Monday, September 5, 2016

Before Labor Day, of course - Women in White with Parasols for Sun & Umbrellas for Rain

Frank Duveneck (American artist, 1848-1919) Woman with Red Hat and Parasol

 Claude Monet (French painter, 1840-1926)  Women in the Garden

Robert Thegerström (Swedish artist, 1857–1919) Laziness 1887

Rae Sloan Bredin (American artist, 1881-1933) Sunlight and Shadow

Claude Monet (French painter, 1840-1926) Woman with Parasol

Julius LeBlanc Stewart (American-born French painter, 1855-1919)  In the Garden 1896

Heinrich Lossow (German artist, 1843-1897) An Afternoon Stroll

Julius LeBlanc Stewart (American-born French painter, 1855-1919) Portrait of a Woman  1908

Claude Monet (French painter, 1840-1926) Woman with a Parasol

Pierre Auguste Renoir (French Impressionist Painter, 1841-1919) Lise with Umbrella 1867

Ramos Jose Garcia (Spanish artist, 1852-1912) The Red Parasol

Frank Weston Benson (American artist, 1862-1951) Against the Sky 1906

William Thomas Smedley (American painter, 1858-1920) The White Dress Portrait of a Young Woman in a Park 1903

Pierre-Auguste Renoir (French painter, 1841-1919) Femme à l’ombrelle assise dans le jardin (Lise Tréhot), 1872

John George Brown (American artist, 1831-1913)  Waiting for William

Gennaro Befanio (Italian artist, 1866-1911) The Parasol

Pierre-Auguste Renoir (French painter, 1841-1919) Woman with a Parasol

 John Lavery (Irish artist, 1856-1941) Mrs Lavery, Sketching 1910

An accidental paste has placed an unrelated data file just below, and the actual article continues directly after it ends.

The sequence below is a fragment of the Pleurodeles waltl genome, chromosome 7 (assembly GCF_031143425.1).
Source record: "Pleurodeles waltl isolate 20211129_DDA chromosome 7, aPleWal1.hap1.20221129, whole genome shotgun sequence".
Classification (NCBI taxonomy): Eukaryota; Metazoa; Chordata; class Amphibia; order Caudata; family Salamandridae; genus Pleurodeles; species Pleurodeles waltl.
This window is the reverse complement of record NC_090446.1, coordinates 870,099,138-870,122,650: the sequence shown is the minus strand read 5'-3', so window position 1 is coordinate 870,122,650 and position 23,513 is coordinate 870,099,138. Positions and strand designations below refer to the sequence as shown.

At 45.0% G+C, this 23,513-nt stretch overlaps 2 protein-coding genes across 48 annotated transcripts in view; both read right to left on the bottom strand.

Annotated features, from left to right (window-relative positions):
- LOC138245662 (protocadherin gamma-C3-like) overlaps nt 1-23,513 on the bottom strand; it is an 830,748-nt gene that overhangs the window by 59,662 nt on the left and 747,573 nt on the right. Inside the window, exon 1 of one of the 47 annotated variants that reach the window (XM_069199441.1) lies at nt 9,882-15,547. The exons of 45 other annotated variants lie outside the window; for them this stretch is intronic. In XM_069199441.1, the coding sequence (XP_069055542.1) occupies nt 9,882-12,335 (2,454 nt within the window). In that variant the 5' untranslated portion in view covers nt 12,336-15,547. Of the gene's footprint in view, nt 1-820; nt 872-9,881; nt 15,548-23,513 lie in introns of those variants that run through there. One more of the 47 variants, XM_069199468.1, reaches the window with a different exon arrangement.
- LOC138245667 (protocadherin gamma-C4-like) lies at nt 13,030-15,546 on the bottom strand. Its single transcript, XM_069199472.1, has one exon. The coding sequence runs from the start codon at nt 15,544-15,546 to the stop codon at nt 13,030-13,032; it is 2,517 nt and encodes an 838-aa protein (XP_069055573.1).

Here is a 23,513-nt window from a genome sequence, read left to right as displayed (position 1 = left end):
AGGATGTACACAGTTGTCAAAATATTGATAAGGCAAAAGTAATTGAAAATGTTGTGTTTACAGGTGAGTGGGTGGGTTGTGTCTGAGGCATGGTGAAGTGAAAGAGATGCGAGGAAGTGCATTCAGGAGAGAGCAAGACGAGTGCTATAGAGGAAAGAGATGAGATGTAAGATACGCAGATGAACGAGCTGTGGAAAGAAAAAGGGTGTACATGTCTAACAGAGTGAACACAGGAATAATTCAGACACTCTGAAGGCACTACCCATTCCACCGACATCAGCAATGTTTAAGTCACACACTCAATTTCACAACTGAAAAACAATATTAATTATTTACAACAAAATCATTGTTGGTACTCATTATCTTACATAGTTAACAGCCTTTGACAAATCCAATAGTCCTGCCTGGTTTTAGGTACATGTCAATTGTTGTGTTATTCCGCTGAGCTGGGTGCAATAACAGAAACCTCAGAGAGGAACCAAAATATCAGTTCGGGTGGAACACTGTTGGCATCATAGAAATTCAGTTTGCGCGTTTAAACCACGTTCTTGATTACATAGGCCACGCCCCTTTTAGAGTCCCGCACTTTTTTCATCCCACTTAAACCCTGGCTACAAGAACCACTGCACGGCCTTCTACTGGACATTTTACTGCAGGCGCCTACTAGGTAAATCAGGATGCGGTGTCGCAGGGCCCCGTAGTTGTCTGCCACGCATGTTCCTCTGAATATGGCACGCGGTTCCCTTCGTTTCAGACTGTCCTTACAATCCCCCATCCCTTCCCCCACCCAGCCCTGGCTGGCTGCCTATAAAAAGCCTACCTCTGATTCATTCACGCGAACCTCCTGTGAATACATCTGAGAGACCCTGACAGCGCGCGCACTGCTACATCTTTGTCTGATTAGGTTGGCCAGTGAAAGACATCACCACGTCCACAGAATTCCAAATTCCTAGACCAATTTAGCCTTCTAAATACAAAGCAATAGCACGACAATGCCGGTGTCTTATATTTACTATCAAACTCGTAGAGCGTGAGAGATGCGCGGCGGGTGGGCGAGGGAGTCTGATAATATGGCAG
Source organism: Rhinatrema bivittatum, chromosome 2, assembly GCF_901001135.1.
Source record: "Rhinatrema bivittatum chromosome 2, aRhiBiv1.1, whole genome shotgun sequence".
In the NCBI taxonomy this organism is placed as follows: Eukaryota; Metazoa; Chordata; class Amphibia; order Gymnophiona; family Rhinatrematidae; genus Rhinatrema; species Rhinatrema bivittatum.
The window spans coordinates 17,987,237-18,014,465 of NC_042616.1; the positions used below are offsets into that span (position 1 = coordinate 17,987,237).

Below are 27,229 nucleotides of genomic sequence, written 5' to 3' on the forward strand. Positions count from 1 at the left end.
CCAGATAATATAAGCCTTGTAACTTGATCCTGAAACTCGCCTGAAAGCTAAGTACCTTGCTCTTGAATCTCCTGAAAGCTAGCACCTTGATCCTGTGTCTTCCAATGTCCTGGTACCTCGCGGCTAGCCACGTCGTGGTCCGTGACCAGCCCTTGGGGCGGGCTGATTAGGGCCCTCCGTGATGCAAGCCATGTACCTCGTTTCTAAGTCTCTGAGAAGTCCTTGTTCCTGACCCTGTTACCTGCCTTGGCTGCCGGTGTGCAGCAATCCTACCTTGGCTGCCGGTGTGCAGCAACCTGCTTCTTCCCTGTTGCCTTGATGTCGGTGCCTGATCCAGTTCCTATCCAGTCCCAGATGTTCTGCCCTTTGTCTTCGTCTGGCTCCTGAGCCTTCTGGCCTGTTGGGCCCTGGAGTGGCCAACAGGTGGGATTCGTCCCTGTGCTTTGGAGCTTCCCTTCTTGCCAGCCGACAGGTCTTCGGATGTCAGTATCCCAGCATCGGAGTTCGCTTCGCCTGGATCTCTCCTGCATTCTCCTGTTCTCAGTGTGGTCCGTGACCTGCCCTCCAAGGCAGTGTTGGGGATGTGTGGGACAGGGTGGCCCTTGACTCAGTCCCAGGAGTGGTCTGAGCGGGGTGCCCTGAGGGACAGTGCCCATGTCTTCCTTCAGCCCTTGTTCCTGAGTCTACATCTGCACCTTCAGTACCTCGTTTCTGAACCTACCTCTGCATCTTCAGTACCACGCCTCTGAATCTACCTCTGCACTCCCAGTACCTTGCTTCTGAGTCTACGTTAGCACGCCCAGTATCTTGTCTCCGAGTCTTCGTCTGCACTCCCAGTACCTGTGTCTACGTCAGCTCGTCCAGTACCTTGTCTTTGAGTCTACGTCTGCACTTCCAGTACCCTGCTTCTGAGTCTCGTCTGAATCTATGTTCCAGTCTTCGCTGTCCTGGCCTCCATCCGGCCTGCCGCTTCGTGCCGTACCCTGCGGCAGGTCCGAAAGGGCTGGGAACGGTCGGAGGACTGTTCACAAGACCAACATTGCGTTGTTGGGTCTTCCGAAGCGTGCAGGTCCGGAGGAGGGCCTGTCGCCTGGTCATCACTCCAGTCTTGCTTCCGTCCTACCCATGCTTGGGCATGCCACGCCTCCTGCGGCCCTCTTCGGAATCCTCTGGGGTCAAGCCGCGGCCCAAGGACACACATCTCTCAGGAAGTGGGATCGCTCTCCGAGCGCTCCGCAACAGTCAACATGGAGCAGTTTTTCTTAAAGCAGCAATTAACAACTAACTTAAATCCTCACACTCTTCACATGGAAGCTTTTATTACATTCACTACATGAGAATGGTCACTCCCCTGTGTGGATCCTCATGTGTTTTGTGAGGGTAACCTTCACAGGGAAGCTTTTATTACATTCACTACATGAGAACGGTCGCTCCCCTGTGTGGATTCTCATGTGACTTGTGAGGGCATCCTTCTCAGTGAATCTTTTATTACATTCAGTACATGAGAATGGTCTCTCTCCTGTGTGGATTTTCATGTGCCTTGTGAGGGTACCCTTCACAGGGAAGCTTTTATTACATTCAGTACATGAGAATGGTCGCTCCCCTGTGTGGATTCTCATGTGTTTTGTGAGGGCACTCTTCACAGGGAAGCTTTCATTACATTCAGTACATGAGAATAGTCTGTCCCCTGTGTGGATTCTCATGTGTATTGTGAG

Charles Courtney Curran (American artist, 1861-1942)   Lotus Lilies 1888

Jacques-Joseph Tissot (French artist, 1836-1902)  In an English Garden

The American dictum that women shouldn't wear white clothing before Memorial Day & after Labor Day has been around at least since the Civil War. The wives of the super-rich dominated high society after the Civil War. As more & more people became financially successful, though, it was difficult to tell the difference between "old money" in elite families & those who only had "new money." By the 1880s, in order to tell who was "acceptable" & who wasn’t, some elite women felt it necessary to create fashion "rules," that everyone "in the know" knew to follow. Not wearing white outside the summer months was one of these rules. In the non-air-conditioned early 20C, the summer "season" was defined by Memorial Day & Labor Day, when those-who-could flocked from town house to seaside "cottage" or mountain "cabin" to escape the oppressive summer heat. City clothes were left behind in exchange for lighter, whiter, summer costumes. Come fall, as well-to-do families returned to the city, more formal, darker city clothes were donned once more. And many in the large cities heated their environs with coal. The soot from the coal spread through the heated indoor spaces & coal dust quickly would stain light garbs. So folks changed to a darker wardrobe around Labor Day. This coincided with the growth of fashion magazines available to all levels of society. The magazines reflected the no white after Labor Day rule in the glossy, seductive pages of Harper's Bazaar & Vogue, which set the fashion tone for the country. This practice progressed from tradition, into rule, & finally into an identifiable cultural faux pas for decades into the 20C.